On Friday, "Breaking News" flashed over the media wires that Specialist Patrick Tillman had been killed in action while serving with the United States Army Rangers in Afghanistan. What shocked me as well as many other military veterans is that not a single report or website referred to this esteemed soldier as "Specialist," instead his name was consistently prefaced with "Ex-NFL Player." With all due deference and respect to the hardships that NFL players face each day at practice and during games, Tillman earned his rank of Specialist and that title is definitely a far greater moniker to carry beside one's name than "Ex-NFL Player." Because Specialist Tillman gave the last full measure of devotion to his country, he has further earned the right to go down into the annals of history -- military, sports or otherwise -- as Specialist Tillman. He surely deserves nothing less than that measure of respect from the media.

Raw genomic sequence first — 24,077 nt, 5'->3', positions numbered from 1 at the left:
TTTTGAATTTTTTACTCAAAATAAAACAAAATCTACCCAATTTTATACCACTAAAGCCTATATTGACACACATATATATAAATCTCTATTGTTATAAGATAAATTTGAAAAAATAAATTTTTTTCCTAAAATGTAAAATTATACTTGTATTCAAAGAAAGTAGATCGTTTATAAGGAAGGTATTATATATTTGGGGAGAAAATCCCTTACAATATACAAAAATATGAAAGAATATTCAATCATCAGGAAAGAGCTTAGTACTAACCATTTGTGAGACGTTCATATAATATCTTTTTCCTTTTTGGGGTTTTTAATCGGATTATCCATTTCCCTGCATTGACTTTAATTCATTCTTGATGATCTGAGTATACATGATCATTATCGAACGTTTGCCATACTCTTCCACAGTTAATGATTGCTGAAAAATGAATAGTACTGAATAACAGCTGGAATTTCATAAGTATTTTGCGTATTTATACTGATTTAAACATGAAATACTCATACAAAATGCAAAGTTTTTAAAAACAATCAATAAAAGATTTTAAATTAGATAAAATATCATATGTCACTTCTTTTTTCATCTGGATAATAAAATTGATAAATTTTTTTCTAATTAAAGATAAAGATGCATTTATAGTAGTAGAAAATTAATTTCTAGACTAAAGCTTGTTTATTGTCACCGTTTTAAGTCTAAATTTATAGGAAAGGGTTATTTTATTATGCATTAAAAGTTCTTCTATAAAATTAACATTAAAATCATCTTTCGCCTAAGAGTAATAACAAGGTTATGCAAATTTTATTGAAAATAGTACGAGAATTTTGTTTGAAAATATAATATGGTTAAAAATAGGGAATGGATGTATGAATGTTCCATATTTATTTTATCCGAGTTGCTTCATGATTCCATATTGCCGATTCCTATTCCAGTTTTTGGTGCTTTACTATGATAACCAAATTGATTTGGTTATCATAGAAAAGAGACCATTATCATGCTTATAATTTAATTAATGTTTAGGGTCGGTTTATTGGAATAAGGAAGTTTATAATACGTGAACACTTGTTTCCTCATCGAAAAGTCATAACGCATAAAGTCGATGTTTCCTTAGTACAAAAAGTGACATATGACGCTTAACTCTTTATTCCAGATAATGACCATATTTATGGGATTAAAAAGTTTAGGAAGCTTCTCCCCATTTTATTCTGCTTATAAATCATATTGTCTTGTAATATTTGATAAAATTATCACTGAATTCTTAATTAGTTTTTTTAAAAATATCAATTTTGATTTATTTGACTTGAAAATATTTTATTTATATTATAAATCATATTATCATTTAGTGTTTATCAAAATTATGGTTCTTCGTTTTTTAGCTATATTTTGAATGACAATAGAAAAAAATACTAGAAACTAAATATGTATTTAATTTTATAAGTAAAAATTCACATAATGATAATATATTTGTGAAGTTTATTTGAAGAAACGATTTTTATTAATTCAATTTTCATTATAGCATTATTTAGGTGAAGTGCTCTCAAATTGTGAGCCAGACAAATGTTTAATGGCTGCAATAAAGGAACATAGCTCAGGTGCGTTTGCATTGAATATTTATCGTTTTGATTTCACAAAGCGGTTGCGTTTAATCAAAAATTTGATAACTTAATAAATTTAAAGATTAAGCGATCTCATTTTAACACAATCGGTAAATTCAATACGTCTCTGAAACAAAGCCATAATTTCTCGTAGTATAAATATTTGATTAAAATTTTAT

It is important to note that Specialist Tillman was not overseas making a cameo celebrity appearance in an effort to cheer on our troops then bolting back to a comfortable lifestyle and a million dollar a year income. Rather, Specialist Tillman and his unwaveringly supportive wife Marie made the decision that his desired service to his country was worth more to them than his football career. A $1.2M annual salary buys a lot of cars, a nice house, nice clothes and great stocks in a recovering economy. Yet, Specialist Tillman made the noble decision to sign a contract of another sort: one with his country to become a professional soldier. For those interested in numbers, Tillman decided to forego a $23,000 a week salary as a football player for an $18,000 a year base pay to place himself directly in harm's way. Such a decision would seem foreign to many. Yet, Specialist Tillman clearly understood one overarching truism: service should not be considered an option, rather it should be considered an obligation of each of us.